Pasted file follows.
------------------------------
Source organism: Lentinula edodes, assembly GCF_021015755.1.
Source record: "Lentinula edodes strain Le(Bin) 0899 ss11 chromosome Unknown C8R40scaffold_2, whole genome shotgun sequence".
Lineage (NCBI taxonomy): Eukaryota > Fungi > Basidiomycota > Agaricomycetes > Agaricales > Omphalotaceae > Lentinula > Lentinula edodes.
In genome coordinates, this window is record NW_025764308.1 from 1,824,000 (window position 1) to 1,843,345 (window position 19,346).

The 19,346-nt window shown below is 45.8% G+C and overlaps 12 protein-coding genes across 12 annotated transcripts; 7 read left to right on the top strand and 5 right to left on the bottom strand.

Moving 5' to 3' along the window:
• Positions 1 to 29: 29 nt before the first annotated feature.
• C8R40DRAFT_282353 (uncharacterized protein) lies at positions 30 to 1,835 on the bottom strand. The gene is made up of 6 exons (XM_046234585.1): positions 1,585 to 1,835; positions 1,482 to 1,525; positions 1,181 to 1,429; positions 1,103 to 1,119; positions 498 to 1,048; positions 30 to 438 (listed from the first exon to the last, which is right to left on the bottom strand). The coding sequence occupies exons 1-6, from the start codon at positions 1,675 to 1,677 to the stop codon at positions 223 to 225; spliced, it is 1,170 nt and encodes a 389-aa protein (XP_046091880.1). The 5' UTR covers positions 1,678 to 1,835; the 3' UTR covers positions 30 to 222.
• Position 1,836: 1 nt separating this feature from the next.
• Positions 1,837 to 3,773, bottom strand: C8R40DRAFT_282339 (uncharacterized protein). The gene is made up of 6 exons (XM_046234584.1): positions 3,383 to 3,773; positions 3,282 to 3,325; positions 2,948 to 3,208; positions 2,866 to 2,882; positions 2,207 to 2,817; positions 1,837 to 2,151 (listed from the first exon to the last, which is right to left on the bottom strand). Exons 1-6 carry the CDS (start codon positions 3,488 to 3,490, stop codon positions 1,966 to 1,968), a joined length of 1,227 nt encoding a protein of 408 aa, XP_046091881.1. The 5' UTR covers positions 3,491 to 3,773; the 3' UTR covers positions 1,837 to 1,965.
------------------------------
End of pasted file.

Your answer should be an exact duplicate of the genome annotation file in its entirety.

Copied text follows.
Source organism: Lentinula edodes, assembly GCF_021015755.1.
Source record: "Lentinula edodes strain Le(Bin) 0899 ss11 chromosome Unknown C8R40scaffold_2, whole genome shotgun sequence".
Lineage (NCBI taxonomy): Eukaryota > Fungi > Basidiomycota > Agaricomycetes > Agaricales > Omphalotaceae > Lentinula > Lentinula edodes.
In genome coordinates, this window is record NW_025764308.1 from 1,824,000 (window position 1) to 1,843,345 (window position 19,346).

The 19,346-nt window shown below is 45.8% G+C and overlaps 12 protein-coding genes across 12 annotated transcripts; 7 read left to right on the top strand and 5 right to left on the bottom strand.

Moving 5' to 3' along the window:
• Positions 1 to 29: 29 nt before the first annotated feature.
• C8R40DRAFT_282353 (uncharacterized protein) lies at positions 30 to 1,835 on the bottom strand. The gene is made up of 6 exons (XM_046234585.1): positions 1,585 to 1,835; positions 1,482 to 1,525; positions 1,181 to 1,429; positions 1,103 to 1,119; positions 498 to 1,048; positions 30 to 438 (listed from the first exon to the last, which is right to left on the bottom strand). The coding sequence occupies exons 1-6, from the start codon at positions 1,675 to 1,677 to the stop codon at positions 223 to 225; spliced, it is 1,170 nt and encodes a 389-aa protein (XP_046091880.1). The 5' UTR covers positions 1,678 to 1,835; the 3' UTR covers positions 30 to 222.
• Position 1,836: 1 nt separating this feature from the next.
• Positions 1,837 to 3,773, bottom strand: C8R40DRAFT_282339 (uncharacterized protein). The gene is made up of 6 exons (XM_046234584.1): positions 3,383 to 3,773; positions 3,282 to 3,325; positions 2,948 to 3,208; positions 2,866 to 2,882; positions 2,207 to 2,817; positions 1,837 to 2,151 (listed from the first exon to the last, which is right to left on the bottom strand). Exons 1-6 carry the CDS (start codon positions 3,488 to 3,490, stop codon positions 1,966 to 1,968), a joined length of 1,227 nt encoding a protein of 408 aa, XP_046091881.1. The 5' UTR covers positions 3,491 to 3,773; the 3' UTR covers positions 1,837 to 1,965.